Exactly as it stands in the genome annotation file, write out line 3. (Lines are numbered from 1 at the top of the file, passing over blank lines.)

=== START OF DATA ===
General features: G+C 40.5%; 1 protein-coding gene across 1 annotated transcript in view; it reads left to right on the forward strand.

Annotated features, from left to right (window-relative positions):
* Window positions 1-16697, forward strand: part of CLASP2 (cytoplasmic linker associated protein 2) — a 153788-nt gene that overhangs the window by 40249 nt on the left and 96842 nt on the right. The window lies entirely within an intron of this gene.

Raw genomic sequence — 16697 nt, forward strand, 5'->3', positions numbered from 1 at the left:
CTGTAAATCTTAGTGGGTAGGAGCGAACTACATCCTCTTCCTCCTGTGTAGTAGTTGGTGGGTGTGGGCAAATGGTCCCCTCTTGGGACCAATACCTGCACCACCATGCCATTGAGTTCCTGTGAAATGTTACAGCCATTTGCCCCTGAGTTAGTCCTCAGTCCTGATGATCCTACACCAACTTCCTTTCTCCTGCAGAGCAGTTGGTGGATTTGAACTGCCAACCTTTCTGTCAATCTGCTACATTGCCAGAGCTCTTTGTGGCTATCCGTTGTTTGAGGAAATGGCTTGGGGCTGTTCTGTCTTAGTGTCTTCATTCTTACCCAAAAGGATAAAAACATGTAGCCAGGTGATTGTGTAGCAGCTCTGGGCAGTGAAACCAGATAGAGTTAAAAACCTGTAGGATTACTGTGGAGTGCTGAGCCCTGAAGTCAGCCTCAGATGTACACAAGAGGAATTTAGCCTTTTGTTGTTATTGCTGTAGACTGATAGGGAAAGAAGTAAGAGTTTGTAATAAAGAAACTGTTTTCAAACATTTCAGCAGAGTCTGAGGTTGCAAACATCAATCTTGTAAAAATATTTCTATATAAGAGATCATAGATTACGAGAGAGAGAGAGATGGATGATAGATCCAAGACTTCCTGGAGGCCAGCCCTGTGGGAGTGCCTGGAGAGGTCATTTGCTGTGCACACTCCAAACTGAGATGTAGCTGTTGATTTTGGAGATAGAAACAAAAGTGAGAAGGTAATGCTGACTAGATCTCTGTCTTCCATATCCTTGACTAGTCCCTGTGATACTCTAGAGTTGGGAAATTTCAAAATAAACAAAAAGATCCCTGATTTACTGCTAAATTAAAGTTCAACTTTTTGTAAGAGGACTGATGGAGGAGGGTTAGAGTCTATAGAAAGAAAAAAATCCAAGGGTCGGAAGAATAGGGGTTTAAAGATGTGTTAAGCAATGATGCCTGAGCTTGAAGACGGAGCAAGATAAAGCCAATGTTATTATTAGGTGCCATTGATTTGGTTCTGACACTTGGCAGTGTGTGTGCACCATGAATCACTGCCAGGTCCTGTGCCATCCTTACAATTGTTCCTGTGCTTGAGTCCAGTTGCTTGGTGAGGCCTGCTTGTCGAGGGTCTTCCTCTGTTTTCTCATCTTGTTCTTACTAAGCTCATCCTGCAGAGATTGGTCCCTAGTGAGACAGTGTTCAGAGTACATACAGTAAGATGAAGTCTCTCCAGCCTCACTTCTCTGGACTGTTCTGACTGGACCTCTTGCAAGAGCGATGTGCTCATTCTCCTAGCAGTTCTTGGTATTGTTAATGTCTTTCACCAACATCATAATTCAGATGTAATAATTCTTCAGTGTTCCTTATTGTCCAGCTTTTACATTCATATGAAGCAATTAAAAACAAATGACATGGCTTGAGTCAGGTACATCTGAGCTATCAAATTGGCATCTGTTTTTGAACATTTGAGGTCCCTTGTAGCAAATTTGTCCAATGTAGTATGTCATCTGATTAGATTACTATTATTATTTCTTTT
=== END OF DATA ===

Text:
* Window positions 1-16697, forward strand: part of CLASP2 (cytoplasmic linker associated protein 2) — a 153788-nt gene that overhangs the window by 40249 nt on the left and 96842 nt on the right. The window lies entirely within an intron of this gene.